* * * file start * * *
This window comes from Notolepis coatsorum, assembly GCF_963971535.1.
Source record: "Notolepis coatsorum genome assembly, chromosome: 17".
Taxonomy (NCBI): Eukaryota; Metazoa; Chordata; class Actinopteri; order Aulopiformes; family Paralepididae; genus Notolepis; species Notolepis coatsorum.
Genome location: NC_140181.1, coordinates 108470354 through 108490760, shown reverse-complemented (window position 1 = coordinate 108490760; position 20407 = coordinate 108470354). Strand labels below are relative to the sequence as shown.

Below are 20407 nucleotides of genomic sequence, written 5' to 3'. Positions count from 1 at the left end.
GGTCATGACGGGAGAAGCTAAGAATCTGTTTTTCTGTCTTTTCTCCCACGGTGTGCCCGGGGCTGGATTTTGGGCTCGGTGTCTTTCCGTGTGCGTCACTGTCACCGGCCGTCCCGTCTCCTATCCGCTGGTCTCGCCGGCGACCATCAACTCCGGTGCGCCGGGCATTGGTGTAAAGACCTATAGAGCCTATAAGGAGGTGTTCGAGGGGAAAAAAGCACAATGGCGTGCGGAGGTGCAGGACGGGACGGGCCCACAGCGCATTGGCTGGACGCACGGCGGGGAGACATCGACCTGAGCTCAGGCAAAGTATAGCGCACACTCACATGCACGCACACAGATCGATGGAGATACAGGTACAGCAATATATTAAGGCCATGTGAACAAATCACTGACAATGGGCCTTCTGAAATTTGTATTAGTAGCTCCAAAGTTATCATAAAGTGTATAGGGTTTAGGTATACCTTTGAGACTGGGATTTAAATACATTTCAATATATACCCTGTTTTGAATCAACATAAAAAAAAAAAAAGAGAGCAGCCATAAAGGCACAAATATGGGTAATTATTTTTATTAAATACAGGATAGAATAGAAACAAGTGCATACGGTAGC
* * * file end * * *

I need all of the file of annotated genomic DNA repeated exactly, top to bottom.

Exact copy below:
This window comes from Notolepis coatsorum, assembly GCF_963971535.1.
Source record: "Notolepis coatsorum genome assembly, chromosome: 17".
Taxonomy (NCBI): Eukaryota; Metazoa; Chordata; class Actinopteri; order Aulopiformes; family Paralepididae; genus Notolepis; species Notolepis coatsorum.
Genome location: NC_140181.1, coordinates 108470354 through 108490760, shown reverse-complemented (window position 1 = coordinate 108490760; position 20407 = coordinate 108470354). Strand labels below are relative to the sequence as shown.

Below are 20407 nucleotides of genomic sequence, written 5' to 3'. Positions count from 1 at the left end.
GGTCATGACGGGAGAAGCTAAGAATCTGTTTTTCTGTCTTTTCTCCCACGGTGTGCCCGGGGCTGGATTTTGGGCTCGGTGTCTTTCCGTGTGCGTCACTGTCACCGGCCGTCCCGTCTCCTATCCGCTGGTCTCGCCGGCGACCATCAACTCCGGTGCGCCGGGCATTGGTGTAAAGACCTATAGAGCCTATAAGGAGGTGTTCGAGGGGAAAAAAGCACAATGGCGTGCGGAGGTGCAGGACGGGACGGGCCCACAGCGCATTGGCTGGACGCACGGCGGGGAGACATCGACCTGAGCTCAGGCAAAGTATAGCGCACACTCACATGCACGCACACAGATCGATGGAGATACAGGTACAGCAATATATTAAGGCCATGTGAACAAATCACTGACAATGGGCCTTCTGAAATTTGTATTAGTAGCTCCAAAGTTATCATAAAGTGTATAGGGTTTAGGTATACCTTTGAGACTGGGATTTAAATACATTTCAATATATACCCTGTTTTGAATCAACATAAAAAAAAAAAAAGAGAGCAGCCATAAAGGCACAAATATGGGTAATTATTTTTATTAAATACAGGATAGAATAGAAACAAGTGCATACGGTAGC